Film Friday: Reviewing the 60-year-old Voigtlander Bessamatic Deluxe
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Film Friday: Reviewing the 60-year-old Voigtlander Bessamatic Deluxe

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Madeleina Schwantes, writing for 35MMC, has written a review of the Voigtlander Bessamatic Deluxe, a German-made leaf-shuttered SLR camera released in 1962.

The Bessamatic Deluxe was a successor to the original Bessamatic, released three years earlier, and added a few new features to improve the user experience, including the ability to view the lens’ settings from directly inside the viewfinder. The solid, two-pound SLR uses a Voigtländer’s F. Deckel DKL lens mount and lacks a ‘quick-release’ mirror, meaning the mirror had to be lowered down by winding the film before each shot.

The camera used a unique system to show the current settings directly inside the viewfinder.

It features a split-image viewfinder and unique focus indicators on the lens that uses two red arrows to show the focusing distance in both meters and feet. It also uses a rather unique shooting workflow in that you must effectively choose your aperture first when shooting. Then, if you want to change your shutter speed, the aperture will automatically adjust with it. As explained by Schwantes:

‘You can turn the ring to adjust the shutter speed, but the aperture will always change with it. Here is an example: You choose f/5.6 and the speed sits at 1/125. You can now turn the shutter speed to 1/250 and the aperture will automatically move to f/4.’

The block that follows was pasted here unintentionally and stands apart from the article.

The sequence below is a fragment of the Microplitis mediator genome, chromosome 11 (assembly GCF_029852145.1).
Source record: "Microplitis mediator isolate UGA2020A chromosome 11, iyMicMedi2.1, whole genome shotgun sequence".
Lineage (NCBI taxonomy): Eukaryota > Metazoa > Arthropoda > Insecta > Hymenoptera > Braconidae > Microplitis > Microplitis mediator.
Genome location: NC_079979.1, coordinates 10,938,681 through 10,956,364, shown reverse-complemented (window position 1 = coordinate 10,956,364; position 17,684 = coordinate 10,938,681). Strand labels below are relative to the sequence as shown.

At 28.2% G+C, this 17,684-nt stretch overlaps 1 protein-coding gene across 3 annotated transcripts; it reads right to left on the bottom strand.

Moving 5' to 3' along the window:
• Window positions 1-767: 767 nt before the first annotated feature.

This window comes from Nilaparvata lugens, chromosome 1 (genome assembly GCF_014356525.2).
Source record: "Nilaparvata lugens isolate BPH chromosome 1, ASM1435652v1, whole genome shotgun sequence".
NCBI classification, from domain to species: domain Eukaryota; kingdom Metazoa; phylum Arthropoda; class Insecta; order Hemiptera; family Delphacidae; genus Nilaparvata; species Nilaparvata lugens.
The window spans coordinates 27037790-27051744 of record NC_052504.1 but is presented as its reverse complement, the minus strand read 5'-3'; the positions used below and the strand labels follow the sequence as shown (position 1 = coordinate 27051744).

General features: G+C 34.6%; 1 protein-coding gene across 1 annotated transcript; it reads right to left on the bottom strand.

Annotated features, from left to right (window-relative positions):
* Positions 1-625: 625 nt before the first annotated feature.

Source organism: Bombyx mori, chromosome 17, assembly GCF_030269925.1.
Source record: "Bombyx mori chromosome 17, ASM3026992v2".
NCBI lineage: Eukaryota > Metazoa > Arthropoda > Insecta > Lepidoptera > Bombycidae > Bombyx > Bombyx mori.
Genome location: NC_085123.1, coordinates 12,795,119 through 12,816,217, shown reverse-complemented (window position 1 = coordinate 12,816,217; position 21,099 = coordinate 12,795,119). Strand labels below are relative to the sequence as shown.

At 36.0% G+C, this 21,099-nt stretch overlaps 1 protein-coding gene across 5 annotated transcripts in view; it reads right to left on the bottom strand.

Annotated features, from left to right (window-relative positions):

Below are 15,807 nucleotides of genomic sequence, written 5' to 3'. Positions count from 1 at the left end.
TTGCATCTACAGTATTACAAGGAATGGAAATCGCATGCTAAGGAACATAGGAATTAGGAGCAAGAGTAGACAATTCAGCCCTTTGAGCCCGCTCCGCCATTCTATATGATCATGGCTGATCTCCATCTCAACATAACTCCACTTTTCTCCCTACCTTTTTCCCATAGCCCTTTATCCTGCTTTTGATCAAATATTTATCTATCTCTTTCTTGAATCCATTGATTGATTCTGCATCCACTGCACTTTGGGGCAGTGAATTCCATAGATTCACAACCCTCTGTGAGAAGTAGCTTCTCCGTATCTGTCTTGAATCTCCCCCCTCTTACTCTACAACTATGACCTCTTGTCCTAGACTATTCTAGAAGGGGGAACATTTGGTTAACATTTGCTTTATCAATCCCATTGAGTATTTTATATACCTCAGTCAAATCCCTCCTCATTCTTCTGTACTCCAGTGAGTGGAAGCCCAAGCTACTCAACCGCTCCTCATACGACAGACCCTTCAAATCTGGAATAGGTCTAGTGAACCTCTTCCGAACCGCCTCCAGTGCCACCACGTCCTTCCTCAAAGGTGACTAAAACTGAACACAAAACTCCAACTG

As you may expect, this workflow made for quite a unique shooting experience, but once familiar with it Schwantes found it an enjoyable experience and actually appreciated that once you had your initial settings in place, you effectively have every possible aperture/shutter speed combination you can use with the turn of a dial.

With the focus ring in this position any object in a distance between 1.2 and 3 meters will be sharp

One of the few downfalls of the Bessamatic Deluxe was its Selenium light meter, which didn’t require batteries. While convenient when new, the mechanism tends to become less accurate over time, especially when constantly exposed to light. Schwantes notes that Voigtlander did include a built-in screw to adjust the meter, but says it’s nearly impossible to reach without professional assistance, so her in-camera metering was less accurate than she would’ve liked.

Voigtländer Bessamatic DeLuxe / 90 mm / Kodak Gold 200

While admitting it comes with a sentimental bias, Schwantes says she ‘appreciates [Bessamatic Deluxe’s] quirks,’ saying:

‘The pictures come out clean and sharp and there is just something about that heavy, silver body that makes is feel so reliable. There is a good variety of lenses available and most of them are surprisingly small. One particularly interesting one is the Voigtländer Zoomar (36–82mm) which was the first ever zoom lens for 35mm cameras. It is not that easy to find and can be quite expensive, but I absolutely love using it, despite it being very heavy. Here are some pictures I took with that lens.’

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